World’s Largest Scoreboards
The scoreboards at Dodger Stadium were designed for baseball information and public announcements instead of the “bells and whistles” style of the famous “exploding scoreboard” at Bill Veeck’s Comiskey Park in Chicago.
The “world’s largest scoreboards,” which were 75 feet by 34, featured 17,000 lights, using enough electricity to light up 200 houses or 100,000 Christmas trees. The field scoreboard was installed by Olen Williams of the Fair Play Manufacturing Co. of Des Moines, IA, builder of the equipment. The left field message board was operated by Tom Seeberg, an assistant to Dodger publicity director Red Patterson. Seeberg sat at a machine modeled on a typewriter and could relay Patterson’s information using eight rows of words or numbers, each row having a space for 31 characters. By comparison, the Yankee Stadium scoreboard had eight rows with room for eight characters.
The Dodger Stadium messages could be delivered in four different ways: taped for eventual transmission; flashed instantaneously letter by letter; delayed line by line or delayed until completed and flashed in total.
O’Malley and Praeger also dreamed up a safety precaution pertaining to the outfield wall. Wary of Brooklyn’s Pete Reiser and others who were injured crashing into brick, concrete, hardwood or steel fences, the Dodger Stadium outfield walls were constructed with “tissue thin” plywood. There was also a cinder track inside the fence to warn an outfielder he was approaching the wall.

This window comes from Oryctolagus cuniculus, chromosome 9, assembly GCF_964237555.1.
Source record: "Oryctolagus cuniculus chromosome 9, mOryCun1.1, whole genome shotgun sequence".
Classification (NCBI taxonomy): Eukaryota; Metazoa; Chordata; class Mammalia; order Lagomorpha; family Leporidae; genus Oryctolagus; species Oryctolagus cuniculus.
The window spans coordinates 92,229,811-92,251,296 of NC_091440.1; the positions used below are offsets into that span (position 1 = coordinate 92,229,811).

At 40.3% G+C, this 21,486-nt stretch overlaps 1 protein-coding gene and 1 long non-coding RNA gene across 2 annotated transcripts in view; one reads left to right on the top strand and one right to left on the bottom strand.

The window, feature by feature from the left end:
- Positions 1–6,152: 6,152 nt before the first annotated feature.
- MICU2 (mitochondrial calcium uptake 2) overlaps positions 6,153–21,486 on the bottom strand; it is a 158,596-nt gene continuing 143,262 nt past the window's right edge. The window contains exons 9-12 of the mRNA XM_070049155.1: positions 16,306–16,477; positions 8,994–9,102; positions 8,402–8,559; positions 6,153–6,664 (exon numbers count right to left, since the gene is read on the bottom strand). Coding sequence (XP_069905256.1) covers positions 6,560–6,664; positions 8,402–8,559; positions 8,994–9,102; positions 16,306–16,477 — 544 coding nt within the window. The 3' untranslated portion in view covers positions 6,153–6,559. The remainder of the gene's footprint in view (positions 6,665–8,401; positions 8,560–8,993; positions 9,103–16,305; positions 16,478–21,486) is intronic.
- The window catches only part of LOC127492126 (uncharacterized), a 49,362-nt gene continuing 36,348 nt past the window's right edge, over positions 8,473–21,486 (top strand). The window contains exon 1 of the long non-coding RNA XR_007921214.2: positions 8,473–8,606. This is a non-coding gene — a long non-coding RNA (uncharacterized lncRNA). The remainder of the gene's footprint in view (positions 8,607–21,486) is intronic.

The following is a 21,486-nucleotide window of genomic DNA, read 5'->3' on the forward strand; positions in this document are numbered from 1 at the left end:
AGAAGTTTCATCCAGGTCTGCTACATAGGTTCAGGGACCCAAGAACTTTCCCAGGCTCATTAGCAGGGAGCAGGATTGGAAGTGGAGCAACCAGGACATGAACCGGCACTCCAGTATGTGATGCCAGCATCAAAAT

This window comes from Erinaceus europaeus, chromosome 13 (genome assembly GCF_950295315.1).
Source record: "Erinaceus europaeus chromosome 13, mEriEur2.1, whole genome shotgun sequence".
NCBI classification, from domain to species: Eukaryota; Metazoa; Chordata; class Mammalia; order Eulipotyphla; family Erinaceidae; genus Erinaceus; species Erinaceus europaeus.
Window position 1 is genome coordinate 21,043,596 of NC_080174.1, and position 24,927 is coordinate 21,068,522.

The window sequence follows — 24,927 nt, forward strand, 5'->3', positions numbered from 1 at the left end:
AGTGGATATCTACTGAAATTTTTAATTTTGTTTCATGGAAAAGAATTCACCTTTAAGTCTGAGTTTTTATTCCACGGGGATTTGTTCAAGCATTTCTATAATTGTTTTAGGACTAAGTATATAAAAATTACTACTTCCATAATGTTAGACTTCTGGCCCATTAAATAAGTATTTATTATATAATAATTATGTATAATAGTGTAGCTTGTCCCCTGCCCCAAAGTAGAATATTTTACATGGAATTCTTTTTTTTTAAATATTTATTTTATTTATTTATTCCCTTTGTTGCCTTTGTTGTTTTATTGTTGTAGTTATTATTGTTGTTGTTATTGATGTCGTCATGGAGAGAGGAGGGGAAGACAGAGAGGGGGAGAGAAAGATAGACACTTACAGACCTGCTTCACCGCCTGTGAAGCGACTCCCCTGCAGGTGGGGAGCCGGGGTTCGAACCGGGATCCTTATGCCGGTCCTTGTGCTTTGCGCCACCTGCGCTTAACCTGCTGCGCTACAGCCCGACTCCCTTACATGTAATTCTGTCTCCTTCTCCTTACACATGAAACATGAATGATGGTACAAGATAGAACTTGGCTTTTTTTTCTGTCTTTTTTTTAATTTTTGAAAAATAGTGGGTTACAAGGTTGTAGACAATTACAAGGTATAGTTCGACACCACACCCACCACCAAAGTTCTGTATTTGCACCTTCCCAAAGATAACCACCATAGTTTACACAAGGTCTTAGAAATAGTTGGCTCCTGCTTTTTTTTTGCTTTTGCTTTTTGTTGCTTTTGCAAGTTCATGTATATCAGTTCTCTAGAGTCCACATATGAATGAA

“If baseball is dying, as so many Cassandras have lamented, somebody forgot to tell Walter O’Malley,” wrote New York sports columnist Bob Considine. “The arena he has built with the cooperation of the City of Los Angeles is a temple, indeed a shrine, to the old game. No rich doting patron of the past, including (former Yankees owner) Jake Ruppert, ever made a contribution of such scope and imagination.”Bob Considine, Herald-Examiner, February 2, 1962
On March 29, O’Malley sent the following Western Union telegram to Praeger and John Waterbury in New York: “WOULD LIKE WALL BEHIND DUGOUT BOX SEATS RUNNING FROM ONE DUGOUT TO OTHER TO BE PAINTED IN THE RAINBOW SPECTRUM.” Overall, the ballpark’s color scheme features six different pastel shades.
The Dodger players who spent spring training in Florida finally had a chance to see the new ballpark on April 9, the day before the season opener with the Cincinnati Reds. A citizen’s committee sponsored a “Grand Opening” event for the Dodgers and Angels.
“This is a thrilling day for Los Angeles,” Baseball Commissioner Ford C. Frick said. “We should have nothing but praise for the man who imagined a city on the side of a hill and moved mountains to accomplish it — Walter O’Malley.”